West Prussia

West Prussia was situated on the Vistula River, between Brandenburg-Prussia and East Prussia. Similar to East Prussia, West Prussia was originally a Prussian territory under the duchy of Pomerelien, but it was incorporated into the Empire of the Teutonic Knights, in 1309. The Teutonic Knights, whose Empire stretched to the land of Estonia to on the Baltic coast, were a military and religious order of German nobles. The knights built several fortified castles, the most famous being Marienburg which was the seat of the Knights Hochmeister, or grand master. In the Teutonic Knight's Empire, the tribes were converted to Christianity.

During the 15th century, the Knights were driven out of West Prussia and many of the Prussian lands west of Vistula River were again brought under Polish rule. In 1466, West Prussia became a class state, a state that had a form of government that worked by mutual agreement between the different levels of society under the Polish monarch: the nobility, church, the citizens, and the free landholders. In 1569, a large part of West Prussia came completely under Polish domination, but, in 1772, it became a province of Prussia.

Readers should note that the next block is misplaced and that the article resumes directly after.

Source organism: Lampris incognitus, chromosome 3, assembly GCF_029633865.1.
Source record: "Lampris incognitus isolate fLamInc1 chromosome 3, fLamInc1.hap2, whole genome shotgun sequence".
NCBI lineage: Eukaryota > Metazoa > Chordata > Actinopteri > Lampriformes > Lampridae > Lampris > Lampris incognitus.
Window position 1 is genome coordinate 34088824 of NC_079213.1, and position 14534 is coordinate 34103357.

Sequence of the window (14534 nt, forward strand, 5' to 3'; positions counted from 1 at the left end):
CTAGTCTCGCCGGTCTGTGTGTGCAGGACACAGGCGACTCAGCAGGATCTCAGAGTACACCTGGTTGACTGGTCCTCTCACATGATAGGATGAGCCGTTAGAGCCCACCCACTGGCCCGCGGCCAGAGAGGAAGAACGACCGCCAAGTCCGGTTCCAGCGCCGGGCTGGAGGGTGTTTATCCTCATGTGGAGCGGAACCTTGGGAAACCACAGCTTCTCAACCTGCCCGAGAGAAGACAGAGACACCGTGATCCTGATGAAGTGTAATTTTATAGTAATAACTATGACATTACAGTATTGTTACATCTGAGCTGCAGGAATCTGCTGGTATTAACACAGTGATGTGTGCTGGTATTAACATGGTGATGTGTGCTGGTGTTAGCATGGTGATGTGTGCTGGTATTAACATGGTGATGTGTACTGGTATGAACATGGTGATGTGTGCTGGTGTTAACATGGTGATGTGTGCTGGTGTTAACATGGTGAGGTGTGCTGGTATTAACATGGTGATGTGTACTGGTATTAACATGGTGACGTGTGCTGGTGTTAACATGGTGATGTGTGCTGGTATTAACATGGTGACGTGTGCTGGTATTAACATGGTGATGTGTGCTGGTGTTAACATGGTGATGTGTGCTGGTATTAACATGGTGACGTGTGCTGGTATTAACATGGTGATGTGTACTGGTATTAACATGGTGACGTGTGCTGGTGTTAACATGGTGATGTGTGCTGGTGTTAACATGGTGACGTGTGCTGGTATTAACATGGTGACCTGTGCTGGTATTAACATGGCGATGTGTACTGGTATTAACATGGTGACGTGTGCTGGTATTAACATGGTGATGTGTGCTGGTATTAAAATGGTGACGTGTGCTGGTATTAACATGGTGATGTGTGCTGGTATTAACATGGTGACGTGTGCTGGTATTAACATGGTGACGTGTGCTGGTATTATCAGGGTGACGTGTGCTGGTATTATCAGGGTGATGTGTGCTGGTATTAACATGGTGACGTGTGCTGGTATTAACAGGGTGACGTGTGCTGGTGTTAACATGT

Danzig, which was the capital city of West Prussia from 1878 to 1919, is its most important city. Danzig is a city that dates back to 997, and it was a part of the Empire of the Teutonic Knights. Moreover, as a center of commerce and shipbuilding, Danzig was also a member of the trading association known as the Hanseatic league. Known as the "Venice of the North," the city was a center of culture, renowned for its beautiful Renaissance and Baroque architecture. After the First World War, Danzig became a Free State, which gave Poland access to the Baltic Sea at Gdingen. This Danzig Corridor separated East Prussia from Germany. Following the Second World War, Danzig was renamed Gdansk and it again became a part of Poland.


  1. ^ Swyrich, Archive materials